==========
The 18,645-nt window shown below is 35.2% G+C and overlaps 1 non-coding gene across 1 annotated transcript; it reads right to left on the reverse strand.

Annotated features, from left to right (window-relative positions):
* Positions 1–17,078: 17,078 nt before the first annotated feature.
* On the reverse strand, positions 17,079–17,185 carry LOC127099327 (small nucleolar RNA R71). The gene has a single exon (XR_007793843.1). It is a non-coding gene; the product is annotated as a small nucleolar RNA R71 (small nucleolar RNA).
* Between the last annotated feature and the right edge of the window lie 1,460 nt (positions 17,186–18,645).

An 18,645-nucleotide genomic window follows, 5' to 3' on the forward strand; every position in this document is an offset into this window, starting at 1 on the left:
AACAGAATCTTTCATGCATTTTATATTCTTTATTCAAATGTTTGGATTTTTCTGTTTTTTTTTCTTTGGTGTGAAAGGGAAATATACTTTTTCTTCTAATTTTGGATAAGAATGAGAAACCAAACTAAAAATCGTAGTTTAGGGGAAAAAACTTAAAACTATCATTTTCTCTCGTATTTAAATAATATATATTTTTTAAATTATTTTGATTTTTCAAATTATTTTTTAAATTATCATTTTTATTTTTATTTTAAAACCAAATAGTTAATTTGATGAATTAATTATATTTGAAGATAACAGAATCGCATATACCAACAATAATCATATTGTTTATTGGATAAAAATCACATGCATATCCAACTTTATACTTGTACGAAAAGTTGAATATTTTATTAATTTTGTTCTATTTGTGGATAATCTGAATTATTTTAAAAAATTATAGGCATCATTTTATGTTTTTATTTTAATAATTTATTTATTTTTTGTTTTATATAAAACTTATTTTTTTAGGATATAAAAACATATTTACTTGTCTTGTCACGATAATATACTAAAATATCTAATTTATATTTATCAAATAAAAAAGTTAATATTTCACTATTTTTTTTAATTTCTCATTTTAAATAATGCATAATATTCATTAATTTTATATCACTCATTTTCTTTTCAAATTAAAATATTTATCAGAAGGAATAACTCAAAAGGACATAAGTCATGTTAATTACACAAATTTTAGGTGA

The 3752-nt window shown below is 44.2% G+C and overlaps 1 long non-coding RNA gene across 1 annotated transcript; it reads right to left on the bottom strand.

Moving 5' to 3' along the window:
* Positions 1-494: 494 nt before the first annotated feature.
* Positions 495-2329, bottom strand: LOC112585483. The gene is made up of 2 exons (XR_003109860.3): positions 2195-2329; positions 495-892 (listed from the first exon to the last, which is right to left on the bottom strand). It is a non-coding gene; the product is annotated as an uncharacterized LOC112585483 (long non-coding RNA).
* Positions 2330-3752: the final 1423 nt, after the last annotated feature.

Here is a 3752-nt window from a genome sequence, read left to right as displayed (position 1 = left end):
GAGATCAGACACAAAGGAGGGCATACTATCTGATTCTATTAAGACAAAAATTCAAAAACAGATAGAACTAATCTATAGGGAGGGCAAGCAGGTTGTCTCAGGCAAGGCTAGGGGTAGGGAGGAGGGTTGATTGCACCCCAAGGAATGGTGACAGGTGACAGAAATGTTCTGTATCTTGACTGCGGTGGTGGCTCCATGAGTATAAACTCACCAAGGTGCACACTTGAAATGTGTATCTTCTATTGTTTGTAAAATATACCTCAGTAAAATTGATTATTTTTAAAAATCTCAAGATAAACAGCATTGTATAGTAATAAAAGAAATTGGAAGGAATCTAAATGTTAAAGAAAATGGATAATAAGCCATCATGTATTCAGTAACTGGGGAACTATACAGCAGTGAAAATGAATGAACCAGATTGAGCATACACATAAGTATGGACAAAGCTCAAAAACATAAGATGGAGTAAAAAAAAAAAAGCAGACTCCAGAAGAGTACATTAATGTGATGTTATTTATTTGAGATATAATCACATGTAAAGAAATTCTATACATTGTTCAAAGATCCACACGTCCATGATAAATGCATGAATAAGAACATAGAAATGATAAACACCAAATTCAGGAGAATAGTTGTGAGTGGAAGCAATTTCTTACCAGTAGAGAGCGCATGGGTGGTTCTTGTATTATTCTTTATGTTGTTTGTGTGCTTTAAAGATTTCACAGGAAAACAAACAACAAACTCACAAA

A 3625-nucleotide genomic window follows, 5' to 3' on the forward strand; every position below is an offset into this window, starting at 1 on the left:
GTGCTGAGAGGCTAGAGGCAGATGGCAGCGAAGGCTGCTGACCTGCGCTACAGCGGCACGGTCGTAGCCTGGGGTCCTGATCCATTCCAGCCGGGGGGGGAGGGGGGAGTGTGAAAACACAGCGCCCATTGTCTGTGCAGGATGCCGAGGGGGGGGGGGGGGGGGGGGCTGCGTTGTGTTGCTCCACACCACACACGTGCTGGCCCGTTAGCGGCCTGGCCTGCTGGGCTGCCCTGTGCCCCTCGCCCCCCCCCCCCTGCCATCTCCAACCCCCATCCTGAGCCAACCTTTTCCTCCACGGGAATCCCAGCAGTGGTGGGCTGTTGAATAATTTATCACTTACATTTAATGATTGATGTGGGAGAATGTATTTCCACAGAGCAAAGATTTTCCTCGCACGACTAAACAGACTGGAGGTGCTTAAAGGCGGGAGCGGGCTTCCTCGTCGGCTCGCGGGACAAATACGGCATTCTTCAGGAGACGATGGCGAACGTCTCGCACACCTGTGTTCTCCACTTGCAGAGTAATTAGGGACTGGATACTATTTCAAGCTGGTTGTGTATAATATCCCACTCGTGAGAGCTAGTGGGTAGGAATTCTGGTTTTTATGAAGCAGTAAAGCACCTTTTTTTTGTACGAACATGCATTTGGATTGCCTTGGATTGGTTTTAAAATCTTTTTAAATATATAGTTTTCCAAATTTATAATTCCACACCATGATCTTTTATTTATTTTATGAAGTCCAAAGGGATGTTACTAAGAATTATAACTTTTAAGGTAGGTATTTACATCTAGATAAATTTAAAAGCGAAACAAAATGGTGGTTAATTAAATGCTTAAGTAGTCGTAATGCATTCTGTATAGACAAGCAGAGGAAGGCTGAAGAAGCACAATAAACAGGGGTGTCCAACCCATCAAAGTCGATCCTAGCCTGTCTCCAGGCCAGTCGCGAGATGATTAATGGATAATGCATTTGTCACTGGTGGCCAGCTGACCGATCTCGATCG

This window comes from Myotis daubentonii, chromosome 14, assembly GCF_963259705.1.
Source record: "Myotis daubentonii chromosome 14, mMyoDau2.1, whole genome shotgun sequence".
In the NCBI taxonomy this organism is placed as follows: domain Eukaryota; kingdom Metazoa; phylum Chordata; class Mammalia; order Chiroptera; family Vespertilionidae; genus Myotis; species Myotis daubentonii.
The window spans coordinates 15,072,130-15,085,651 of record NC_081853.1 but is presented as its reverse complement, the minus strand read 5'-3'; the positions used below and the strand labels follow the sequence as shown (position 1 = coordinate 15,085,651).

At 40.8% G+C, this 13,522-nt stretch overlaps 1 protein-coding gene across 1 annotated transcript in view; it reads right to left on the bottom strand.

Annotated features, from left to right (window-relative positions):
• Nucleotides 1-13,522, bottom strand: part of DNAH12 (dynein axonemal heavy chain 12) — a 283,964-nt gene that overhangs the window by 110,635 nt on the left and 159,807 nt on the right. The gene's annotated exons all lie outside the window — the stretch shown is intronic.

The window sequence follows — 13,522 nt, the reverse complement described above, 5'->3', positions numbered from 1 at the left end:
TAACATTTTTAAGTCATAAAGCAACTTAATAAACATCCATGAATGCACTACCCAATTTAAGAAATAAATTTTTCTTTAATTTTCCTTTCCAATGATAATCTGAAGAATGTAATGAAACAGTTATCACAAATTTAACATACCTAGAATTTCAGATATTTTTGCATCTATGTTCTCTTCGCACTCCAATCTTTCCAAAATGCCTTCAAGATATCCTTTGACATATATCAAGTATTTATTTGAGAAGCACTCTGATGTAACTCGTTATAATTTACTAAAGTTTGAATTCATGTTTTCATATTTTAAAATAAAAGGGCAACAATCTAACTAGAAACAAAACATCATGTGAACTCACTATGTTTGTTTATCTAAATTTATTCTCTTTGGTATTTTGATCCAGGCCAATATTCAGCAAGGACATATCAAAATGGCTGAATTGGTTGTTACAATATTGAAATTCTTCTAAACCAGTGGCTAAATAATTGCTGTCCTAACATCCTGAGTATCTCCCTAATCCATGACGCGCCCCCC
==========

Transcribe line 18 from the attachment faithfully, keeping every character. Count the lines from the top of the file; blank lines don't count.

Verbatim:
Source record: "Myotis daubentonii chromosome 14, mMyoDau2.1, whole genome shotgun sequence".